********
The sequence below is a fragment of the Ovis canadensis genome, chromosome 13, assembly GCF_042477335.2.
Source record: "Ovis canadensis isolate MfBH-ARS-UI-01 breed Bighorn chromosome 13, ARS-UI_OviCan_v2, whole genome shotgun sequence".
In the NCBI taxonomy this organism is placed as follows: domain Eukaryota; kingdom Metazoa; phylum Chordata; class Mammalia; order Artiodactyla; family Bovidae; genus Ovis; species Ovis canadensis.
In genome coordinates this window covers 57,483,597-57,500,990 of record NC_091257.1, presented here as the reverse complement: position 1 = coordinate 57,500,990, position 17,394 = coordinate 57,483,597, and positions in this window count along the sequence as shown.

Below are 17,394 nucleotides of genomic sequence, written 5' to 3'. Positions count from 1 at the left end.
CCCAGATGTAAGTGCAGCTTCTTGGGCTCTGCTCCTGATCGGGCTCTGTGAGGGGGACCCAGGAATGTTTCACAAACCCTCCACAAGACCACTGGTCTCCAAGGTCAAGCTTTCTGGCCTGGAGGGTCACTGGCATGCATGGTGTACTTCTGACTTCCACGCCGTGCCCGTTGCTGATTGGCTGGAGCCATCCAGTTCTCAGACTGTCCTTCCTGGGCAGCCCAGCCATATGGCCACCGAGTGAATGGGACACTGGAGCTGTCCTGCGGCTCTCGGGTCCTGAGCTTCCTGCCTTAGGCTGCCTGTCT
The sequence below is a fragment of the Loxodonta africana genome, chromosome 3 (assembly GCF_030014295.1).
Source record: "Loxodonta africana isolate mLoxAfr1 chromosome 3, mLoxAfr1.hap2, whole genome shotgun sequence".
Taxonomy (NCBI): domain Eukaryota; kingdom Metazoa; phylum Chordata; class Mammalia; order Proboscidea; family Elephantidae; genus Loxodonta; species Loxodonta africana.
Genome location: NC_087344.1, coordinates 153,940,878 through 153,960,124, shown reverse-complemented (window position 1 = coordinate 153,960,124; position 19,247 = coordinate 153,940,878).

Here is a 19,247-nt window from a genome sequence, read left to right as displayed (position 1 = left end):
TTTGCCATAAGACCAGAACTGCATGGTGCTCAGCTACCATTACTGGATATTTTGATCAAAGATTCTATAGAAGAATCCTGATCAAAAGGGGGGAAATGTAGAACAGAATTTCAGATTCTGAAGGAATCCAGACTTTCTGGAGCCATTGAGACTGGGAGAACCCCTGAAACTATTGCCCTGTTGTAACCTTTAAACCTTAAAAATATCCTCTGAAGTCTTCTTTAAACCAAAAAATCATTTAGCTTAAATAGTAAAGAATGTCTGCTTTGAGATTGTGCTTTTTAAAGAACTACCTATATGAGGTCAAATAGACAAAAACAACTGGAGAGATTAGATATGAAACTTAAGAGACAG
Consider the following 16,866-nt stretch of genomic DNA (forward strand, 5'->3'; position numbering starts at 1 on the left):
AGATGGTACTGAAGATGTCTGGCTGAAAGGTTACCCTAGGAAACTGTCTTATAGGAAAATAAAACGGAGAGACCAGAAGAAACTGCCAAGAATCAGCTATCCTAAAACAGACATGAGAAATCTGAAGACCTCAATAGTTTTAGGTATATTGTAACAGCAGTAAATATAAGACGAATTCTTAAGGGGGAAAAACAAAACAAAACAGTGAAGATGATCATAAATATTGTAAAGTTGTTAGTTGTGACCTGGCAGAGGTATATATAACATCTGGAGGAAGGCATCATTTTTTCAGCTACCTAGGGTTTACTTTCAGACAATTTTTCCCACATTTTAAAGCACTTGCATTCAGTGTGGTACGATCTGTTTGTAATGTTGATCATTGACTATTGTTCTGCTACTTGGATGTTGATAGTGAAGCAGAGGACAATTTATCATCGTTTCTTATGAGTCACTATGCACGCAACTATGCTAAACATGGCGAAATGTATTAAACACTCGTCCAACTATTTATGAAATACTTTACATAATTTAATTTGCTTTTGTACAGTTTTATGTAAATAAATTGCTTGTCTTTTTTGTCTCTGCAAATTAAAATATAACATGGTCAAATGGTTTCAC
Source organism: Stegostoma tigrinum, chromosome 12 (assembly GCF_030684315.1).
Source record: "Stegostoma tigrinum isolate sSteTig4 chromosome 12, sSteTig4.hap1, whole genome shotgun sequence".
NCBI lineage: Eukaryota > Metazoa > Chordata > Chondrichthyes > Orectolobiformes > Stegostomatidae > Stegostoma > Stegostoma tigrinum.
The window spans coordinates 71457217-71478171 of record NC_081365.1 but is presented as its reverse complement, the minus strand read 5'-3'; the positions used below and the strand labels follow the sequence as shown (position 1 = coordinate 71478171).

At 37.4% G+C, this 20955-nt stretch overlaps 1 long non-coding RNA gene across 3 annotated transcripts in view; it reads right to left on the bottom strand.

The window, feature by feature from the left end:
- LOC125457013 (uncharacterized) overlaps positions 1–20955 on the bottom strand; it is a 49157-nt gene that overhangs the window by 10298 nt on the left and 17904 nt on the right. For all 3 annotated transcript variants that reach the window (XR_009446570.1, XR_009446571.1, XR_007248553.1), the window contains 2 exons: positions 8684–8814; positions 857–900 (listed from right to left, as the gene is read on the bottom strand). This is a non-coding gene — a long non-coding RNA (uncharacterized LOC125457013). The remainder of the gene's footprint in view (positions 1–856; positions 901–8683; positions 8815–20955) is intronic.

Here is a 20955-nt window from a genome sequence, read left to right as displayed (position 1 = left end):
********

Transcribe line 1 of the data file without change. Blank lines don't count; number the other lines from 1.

The sequence below is a fragment of the Ovis canadensis genome, chromosome 13, assembly GCF_042477335.2.